Air Pollution Regulation and Control

The policy problem of greatest significance to the near future of coal consumption is undoubtedly the question of air pollution and its control. Under the authority of the Clean Air Act of 1970 and its 1977 amendments, the federal government directly and indirectly regulates the siting of fossil-fueled utility and industrial boilers, as well as their permissible emissions of particulates, sulfur oxides, and nitrogen oxides. Other considerations may arise under the Clean Water Act, the National Environmental Policy Act, the National Historic Preservation Act, the Endangered Species Act, and other regulations, but it is the provisions of the Clean Air Act that apply most consistently and with most force.

The Clean Air Act sets national ambient air quality standards (NAAQS) for atmospheric concentrations of sulfur dioxide, nitrogen dioxide, and particulate matter. These are enforced in a variety of ways to control emissions from different stationary and mobile pollution sources. The requirements are different not only for different types of sources, but also for different regions. The act divides the nation into 247 air quality control regions, and charges the states with developing strategies for meeting the applicable ambient pollutant standards. In regions that are already in violation of the ambient standards, any new pollution source must meet the lowest attainable emission rate and at the same time secure from other sources in the region reductions in emissions that more than offset its own. In areas where the air is cleaner than required by the NAAQS (so-called “prevention of significant deterioration” areas), emissions are regulated to prevent significant increases in ambient concentrations of particulate matter and sulfur dioxide. Regulations covering certain other pollutants (including nitrogen dioxide and hydrocarbons) will be promulgated in late 1979.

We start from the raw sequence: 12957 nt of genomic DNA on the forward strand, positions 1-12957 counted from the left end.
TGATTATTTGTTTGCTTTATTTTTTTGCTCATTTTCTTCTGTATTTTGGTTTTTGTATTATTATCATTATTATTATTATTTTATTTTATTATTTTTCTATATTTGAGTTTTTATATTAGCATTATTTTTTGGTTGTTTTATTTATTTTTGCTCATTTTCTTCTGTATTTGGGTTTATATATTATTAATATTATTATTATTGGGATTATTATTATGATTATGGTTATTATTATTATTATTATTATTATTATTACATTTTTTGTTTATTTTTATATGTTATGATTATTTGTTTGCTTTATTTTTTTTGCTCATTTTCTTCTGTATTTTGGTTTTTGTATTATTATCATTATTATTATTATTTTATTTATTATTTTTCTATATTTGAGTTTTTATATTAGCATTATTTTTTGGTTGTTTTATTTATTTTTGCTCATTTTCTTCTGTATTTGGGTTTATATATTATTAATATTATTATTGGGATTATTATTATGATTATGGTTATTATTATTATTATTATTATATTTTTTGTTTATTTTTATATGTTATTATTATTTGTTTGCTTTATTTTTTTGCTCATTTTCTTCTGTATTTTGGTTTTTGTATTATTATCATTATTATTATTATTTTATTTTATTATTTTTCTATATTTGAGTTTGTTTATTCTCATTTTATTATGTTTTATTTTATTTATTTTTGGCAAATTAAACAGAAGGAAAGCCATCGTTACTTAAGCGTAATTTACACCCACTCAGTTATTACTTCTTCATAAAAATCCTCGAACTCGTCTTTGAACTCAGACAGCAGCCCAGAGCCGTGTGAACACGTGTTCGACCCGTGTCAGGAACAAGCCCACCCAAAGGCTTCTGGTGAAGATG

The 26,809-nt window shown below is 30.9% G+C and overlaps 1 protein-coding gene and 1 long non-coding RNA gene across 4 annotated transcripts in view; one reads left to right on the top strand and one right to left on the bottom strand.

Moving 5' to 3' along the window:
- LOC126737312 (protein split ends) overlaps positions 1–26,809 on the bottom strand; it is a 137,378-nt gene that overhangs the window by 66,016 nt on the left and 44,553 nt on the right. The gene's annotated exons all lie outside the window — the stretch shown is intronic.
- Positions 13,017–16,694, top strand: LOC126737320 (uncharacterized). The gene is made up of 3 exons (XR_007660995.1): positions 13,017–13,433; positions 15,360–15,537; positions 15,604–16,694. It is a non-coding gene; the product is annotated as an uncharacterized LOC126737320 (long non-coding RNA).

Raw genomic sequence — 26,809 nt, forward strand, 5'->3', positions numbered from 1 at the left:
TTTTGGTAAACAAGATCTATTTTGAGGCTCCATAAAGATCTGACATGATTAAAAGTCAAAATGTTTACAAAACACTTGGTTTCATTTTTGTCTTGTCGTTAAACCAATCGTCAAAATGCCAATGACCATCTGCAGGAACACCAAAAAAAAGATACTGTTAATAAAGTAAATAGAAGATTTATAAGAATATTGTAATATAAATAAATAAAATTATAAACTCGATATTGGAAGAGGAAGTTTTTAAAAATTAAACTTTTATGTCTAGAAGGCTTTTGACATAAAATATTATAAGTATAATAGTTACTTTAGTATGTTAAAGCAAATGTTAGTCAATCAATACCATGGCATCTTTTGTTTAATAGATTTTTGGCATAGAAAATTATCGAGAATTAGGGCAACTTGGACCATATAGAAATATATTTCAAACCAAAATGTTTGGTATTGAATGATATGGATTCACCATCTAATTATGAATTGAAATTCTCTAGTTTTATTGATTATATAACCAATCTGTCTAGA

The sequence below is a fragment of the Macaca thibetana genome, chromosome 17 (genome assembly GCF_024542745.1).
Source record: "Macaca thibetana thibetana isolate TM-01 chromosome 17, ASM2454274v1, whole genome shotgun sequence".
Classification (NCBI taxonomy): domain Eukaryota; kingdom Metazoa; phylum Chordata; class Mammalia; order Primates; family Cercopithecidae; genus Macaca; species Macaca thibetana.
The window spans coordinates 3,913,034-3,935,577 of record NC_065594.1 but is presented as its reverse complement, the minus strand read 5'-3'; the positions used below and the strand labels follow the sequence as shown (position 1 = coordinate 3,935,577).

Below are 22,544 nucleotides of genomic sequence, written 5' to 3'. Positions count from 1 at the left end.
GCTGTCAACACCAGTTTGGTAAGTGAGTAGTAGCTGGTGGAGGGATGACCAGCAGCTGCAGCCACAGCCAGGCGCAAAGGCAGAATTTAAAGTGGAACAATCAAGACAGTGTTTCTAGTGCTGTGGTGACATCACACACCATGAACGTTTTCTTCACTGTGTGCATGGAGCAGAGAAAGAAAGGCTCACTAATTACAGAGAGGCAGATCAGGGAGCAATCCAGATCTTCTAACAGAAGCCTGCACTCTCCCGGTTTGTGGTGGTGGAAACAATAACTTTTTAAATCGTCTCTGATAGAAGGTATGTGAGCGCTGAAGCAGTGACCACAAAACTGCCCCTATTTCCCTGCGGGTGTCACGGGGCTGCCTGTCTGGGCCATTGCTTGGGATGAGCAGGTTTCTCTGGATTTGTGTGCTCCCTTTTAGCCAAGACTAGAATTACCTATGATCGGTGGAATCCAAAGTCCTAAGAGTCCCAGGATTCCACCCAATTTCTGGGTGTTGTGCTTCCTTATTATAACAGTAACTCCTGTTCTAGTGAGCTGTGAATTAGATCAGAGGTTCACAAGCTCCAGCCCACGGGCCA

In addition to the standards regulating ambient air quality, and thus the siting of plants, the Environmental Protection Agency promulgates and enforces regulations limiting the emissions of individual plants. Under the authority of the 1977 amendments to the Clean Air Act, EPA proposed new, tighter standards governing the sulfur dioxide, nitrogen dioxide, and particulate emissions of all new or substantially modified fossil-fueled steam power generating units that consume more than 250 million Btu of fuel energy per hour.16 This is equivalent to about 10 tons of coal per hour—enough to fuel a 10-MWe unit. The standards apply, regardless of the ambient air quality, to plants whose construction or alteration begins after September 18, 1978.

The standards, made final in May 1979, set ceilings on the emissions of the three above-mentioned pollutants, and in the case of sulfur dioxide impose the further requirement that “potential” emissions (those that



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